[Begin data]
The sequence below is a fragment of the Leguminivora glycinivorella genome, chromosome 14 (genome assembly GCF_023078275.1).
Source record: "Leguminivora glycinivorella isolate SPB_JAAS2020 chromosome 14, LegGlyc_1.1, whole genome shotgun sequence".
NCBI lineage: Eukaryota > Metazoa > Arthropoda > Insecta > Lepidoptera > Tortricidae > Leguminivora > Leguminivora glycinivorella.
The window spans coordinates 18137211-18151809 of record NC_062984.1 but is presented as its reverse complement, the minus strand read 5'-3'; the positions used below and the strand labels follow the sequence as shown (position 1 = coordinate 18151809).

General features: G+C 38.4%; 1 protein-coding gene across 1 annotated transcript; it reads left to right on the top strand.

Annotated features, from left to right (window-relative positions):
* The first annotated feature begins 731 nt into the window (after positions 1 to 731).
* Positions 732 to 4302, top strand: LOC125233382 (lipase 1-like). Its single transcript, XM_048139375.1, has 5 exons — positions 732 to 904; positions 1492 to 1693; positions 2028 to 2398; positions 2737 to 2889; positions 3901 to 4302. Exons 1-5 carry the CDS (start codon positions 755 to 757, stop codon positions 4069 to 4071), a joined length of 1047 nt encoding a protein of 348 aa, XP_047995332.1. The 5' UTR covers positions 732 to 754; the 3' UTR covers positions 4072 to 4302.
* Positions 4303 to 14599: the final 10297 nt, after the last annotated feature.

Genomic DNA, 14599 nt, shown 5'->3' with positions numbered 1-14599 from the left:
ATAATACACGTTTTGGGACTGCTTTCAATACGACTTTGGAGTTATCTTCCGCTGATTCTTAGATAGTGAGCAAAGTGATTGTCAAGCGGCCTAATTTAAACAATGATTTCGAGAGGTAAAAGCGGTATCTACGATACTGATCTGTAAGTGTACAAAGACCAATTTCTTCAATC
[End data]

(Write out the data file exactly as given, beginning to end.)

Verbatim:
The sequence below is a fragment of the Leguminivora glycinivorella genome, chromosome 14 (genome assembly GCF_023078275.1).
Source record: "Leguminivora glycinivorella isolate SPB_JAAS2020 chromosome 14, LegGlyc_1.1, whole genome shotgun sequence".
NCBI lineage: Eukaryota > Metazoa > Arthropoda > Insecta > Lepidoptera > Tortricidae > Leguminivora > Leguminivora glycinivorella.
The window spans coordinates 18137211-18151809 of record NC_062984.1 but is presented as its reverse complement, the minus strand read 5'-3'; the positions used below and the strand labels follow the sequence as shown (position 1 = coordinate 18151809).

General features: G+C 38.4%; 1 protein-coding gene across 1 annotated transcript; it reads left to right on the top strand.

Annotated features, from left to right (window-relative positions):
* The first annotated feature begins 731 nt into the window (after positions 1 to 731).
* Positions 732 to 4302, top strand: LOC125233382 (lipase 1-like). Its single transcript, XM_048139375.1, has 5 exons — positions 732 to 904; positions 1492 to 1693; positions 2028 to 2398; positions 2737 to 2889; positions 3901 to 4302. Exons 1-5 carry the CDS (start codon positions 755 to 757, stop codon positions 4069 to 4071), a joined length of 1047 nt encoding a protein of 348 aa, XP_047995332.1. The 5' UTR covers positions 732 to 754; the 3' UTR covers positions 4072 to 4302.
* Positions 4303 to 14599: the final 10297 nt, after the last annotated feature.

Genomic DNA, 14599 nt, shown 5'->3' with positions numbered 1-14599 from the left:
ATAATACACGTTTTGGGACTGCTTTCAATACGACTTTGGAGTTATCTTCCGCTGATTCTTAGATAGTGAGCAAAGTGATTGTCAAGCGGCCTAATTTAAACAATGATTTCGAGAGGTAAAAGCGGTATCTACGATACTGATCTGTAAGTGTACAAAGACCAATTTCTTCAATC